Kāinga mō ngā kairēti Homes for renters

More New Zealanders are now living in rental accommodation for longer periods of time, including children and older people. Around 600,000 households rent in New Zealand. They need access to warm, dry houses and secure tenancies. To meet this goal, more houses have to be built and some current rentals need to be upgraded and repaired.


Long-term renters need good quality, stable housing

Renting over the long-term is becoming more common as rising house prices push ownership out of reach for many New Zealanders. To reflect this, tenancy laws and rental standards have been modernised, giving renters more stability as well as access to warm and dry places to call home. These changes include: 

  • the introduction of healthy homes standards, which impose minimum standards for heating, insulation and ventilation in rental properties   
  • amendments to the Residential Tenancies Act so landlords can’t end a periodic tenancy without a reason.  
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Renting a home has become less affordable

Houses have become less affordable in New Zealand over the past few years, with rents rising alongside house prices. You can see the changes in housing affordability over time in the Housing Affordability Indicators dashboard which compares price changes, including for rental properties, with household incomes.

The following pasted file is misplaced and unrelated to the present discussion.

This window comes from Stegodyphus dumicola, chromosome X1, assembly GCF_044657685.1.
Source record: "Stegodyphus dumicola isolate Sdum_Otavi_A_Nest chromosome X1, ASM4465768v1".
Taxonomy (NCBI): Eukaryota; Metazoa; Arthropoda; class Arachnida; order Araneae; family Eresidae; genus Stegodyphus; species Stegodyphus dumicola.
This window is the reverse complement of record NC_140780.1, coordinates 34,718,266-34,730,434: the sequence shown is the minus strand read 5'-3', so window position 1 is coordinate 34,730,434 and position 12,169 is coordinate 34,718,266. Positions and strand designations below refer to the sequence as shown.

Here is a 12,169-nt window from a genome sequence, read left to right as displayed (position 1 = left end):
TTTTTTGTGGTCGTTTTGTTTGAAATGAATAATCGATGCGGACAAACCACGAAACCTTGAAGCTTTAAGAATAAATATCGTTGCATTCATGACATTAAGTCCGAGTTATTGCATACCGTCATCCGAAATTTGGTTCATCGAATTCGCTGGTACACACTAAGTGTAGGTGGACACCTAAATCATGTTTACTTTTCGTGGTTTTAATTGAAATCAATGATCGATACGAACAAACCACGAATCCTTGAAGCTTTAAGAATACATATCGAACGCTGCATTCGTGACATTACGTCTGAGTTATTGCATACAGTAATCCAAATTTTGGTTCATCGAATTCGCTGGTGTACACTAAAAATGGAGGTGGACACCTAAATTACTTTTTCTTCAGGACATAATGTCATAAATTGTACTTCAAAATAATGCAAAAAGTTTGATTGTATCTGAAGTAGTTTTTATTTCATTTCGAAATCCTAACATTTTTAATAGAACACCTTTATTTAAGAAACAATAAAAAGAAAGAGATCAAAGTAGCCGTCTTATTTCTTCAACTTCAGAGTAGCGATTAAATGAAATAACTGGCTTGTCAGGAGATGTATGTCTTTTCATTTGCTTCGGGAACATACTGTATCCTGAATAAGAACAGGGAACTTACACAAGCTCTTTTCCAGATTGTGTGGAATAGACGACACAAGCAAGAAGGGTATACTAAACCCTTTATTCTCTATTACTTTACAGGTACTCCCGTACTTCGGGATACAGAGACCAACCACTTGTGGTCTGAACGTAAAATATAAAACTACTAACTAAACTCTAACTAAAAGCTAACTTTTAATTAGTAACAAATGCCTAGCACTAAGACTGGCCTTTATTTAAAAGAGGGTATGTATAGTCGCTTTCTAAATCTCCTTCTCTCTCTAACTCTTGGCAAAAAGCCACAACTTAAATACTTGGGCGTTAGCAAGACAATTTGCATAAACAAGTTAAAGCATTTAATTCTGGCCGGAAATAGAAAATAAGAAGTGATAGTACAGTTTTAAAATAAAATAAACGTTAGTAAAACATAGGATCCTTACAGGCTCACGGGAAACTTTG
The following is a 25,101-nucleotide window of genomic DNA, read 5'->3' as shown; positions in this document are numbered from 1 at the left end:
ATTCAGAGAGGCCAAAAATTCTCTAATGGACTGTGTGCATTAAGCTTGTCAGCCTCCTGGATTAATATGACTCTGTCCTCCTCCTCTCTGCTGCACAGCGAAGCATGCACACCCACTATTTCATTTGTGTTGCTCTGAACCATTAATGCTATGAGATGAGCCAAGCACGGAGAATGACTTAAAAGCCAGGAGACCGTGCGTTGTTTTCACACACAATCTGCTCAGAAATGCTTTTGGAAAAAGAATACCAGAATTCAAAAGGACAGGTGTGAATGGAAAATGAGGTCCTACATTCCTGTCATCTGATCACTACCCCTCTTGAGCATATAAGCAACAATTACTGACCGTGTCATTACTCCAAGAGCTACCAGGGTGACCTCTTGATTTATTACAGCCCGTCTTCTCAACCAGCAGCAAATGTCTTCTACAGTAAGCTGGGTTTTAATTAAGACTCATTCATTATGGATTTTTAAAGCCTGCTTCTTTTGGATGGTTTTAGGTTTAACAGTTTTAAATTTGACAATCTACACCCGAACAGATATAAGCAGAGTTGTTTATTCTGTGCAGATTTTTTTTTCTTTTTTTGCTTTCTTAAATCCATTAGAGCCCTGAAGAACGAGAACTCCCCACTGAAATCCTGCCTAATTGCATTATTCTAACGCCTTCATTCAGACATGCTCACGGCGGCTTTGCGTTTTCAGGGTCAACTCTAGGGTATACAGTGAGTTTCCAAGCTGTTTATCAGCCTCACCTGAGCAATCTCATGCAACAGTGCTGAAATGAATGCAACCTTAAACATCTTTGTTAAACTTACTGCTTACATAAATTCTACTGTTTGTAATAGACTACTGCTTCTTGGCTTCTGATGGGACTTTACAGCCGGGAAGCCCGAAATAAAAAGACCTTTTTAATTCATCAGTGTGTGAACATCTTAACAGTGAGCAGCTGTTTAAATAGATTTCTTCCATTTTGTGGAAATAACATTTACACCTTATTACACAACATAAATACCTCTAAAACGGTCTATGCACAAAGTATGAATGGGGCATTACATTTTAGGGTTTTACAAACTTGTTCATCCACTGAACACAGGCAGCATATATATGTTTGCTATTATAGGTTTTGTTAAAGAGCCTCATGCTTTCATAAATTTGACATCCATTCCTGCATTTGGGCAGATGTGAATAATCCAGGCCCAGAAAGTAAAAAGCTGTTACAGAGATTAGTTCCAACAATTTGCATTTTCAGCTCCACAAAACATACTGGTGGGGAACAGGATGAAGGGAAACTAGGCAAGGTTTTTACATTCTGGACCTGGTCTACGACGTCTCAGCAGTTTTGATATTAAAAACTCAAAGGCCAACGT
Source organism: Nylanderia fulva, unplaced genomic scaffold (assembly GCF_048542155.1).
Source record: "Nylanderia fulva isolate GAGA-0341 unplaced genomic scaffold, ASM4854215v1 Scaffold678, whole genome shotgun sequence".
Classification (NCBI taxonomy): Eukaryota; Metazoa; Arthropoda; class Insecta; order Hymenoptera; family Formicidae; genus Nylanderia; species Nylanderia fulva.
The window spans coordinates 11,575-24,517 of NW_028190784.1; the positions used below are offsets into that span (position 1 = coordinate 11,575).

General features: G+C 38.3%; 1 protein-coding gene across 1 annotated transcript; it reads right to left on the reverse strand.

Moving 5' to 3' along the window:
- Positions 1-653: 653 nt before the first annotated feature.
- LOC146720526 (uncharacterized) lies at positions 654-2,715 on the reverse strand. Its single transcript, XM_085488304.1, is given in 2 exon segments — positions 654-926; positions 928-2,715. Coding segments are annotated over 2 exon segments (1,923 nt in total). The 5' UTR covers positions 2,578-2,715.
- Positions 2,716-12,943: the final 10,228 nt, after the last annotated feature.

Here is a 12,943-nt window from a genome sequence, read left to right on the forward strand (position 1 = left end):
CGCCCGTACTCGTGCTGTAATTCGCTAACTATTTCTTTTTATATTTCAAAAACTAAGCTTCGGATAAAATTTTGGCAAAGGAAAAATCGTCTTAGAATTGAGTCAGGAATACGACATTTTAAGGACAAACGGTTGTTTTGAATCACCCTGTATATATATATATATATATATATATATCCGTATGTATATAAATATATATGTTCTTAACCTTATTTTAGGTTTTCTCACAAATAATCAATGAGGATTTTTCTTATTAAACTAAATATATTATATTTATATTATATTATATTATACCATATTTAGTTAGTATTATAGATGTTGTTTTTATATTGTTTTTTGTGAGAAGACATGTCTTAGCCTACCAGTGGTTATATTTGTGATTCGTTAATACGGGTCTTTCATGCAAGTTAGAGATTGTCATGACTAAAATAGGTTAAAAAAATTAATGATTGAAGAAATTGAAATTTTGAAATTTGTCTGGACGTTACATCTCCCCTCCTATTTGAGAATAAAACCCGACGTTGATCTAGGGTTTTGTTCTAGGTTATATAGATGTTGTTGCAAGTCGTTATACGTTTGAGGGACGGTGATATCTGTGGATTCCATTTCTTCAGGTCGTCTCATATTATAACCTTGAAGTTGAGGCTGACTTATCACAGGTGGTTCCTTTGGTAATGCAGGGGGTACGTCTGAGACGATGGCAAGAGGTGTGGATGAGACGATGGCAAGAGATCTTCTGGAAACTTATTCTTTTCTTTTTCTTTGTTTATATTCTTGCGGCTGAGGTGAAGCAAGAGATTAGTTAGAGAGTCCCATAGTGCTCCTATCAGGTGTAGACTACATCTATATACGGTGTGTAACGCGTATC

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Stable housing makes it easier to live a healthy, fulfilled life

Having a stable place to call home can make it easier to get ahead and deal with other issues in your life. Sustaining Tenancies offers support and services for tenants in both private rentals or public housing, who are in a tenancy but need help to be able to stay in it.  


Landlords need clarity about their obligations

There have been a number of legislative and regulatory changes in recent years to clarify what landlords need to do to have successful tenancies.  This includes amendments to the Residential Tenancies Act, the introduction of healthy homes standards and a proposal to regulate property managers. These cover things like:  

  • how often rents can be increased  
  • rules around ending a tenancy 
  • if tenants can make minor changes to a property 
  • banning of letting fees 
  • healthy homes standards 
  • the regulation of property managers.